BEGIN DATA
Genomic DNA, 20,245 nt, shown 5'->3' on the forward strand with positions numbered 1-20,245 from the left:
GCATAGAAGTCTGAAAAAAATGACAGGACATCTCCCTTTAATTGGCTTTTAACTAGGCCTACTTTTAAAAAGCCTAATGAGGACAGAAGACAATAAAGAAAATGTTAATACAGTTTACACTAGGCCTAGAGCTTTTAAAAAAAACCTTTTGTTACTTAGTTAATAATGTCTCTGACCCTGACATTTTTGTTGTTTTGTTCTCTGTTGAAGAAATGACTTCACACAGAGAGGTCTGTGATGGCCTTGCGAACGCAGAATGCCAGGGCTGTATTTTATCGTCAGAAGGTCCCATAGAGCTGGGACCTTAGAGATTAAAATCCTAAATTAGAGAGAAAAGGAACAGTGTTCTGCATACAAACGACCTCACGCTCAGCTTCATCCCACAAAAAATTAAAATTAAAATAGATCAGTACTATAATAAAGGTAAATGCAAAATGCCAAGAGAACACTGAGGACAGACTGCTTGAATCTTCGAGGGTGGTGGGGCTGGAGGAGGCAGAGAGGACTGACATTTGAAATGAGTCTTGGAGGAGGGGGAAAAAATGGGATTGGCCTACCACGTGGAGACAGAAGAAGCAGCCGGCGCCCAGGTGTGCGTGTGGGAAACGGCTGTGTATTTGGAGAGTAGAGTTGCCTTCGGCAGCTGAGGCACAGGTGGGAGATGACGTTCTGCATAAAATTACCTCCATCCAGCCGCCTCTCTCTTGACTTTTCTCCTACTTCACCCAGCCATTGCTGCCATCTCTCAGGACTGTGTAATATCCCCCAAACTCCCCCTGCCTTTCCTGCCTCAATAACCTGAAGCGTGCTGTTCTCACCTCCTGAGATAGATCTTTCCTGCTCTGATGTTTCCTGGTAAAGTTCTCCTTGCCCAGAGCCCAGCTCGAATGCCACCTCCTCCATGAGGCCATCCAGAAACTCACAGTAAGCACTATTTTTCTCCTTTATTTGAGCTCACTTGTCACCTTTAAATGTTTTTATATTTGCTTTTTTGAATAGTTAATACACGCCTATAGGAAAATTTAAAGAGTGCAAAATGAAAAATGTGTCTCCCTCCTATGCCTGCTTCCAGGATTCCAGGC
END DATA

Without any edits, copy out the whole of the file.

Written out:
Genomic DNA, 20,245 nt, shown 5'->3' on the forward strand with positions numbered 1-20,245 from the left:
GCATAGAAGTCTGAAAAAAATGACAGGACATCTCCCTTTAATTGGCTTTTAACTAGGCCTACTTTTAAAAAGCCTAATGAGGACAGAAGACAATAAAGAAAATGTTAATACAGTTTACACTAGGCCTAGAGCTTTTAAAAAAAACCTTTTGTTACTTAGTTAATAATGTCTCTGACCCTGACATTTTTGTTGTTTTGTTCTCTGTTGAAGAAATGACTTCACACAGAGAGGTCTGTGATGGCCTTGCGAACGCAGAATGCCAGGGCTGTATTTTATCGTCAGAAGGTCCCATAGAGCTGGGACCTTAGAGATTAAAATCCTAAATTAGAGAGAAAAGGAACAGTGTTCTGCATACAAACGACCTCACGCTCAGCTTCATCCCACAAAAAATTAAAATTAAAATAGATCAGTACTATAATAAAGGTAAATGCAAAATGCCAAGAGAACACTGAGGACAGACTGCTTGAATCTTCGAGGGTGGTGGGGCTGGAGGAGGCAGAGAGGACTGACATTTGAAATGAGTCTTGGAGGAGGGGGAAAAAATGGGATTGGCCTACCACGTGGAGACAGAAGAAGCAGCCGGCGCCCAGGTGTGCGTGTGGGAAACGGCTGTGTATTTGGAGAGTAGAGTTGCCTTCGGCAGCTGAGGCACAGGTGGGAGATGACGTTCTGCATAAAATTACCTCCATCCAGCCGCCTCTCTCTTGACTTTTCTCCTACTTCACCCAGCCATTGCTGCCATCTCTCAGGACTGTGTAATATCCCCCAAACTCCCCCTGCCTTTCCTGCCTCAATAACCTGAAGCGTGCTGTTCTCACCTCCTGAGATAGATCTTTCCTGCTCTGATGTTTCCTGGTAAAGTTCTCCTTGCCCAGAGCCCAGCTCGAATGCCACCTCCTCCATGAGGCCATCCAGAAACTCACAGTAAGCACTATTTTTCTCCTTTATTTGAGCTCACTTGTCACCTTTAAATGTTTTTATATTTGCTTTTTTGAATAGTTAATACACGCCTATAGGAAAATTTAAAGAGTGCAAAATGAAAAATGTGTCTCCCTCCTATGCCTGCTTCCAGGATTCCAGGC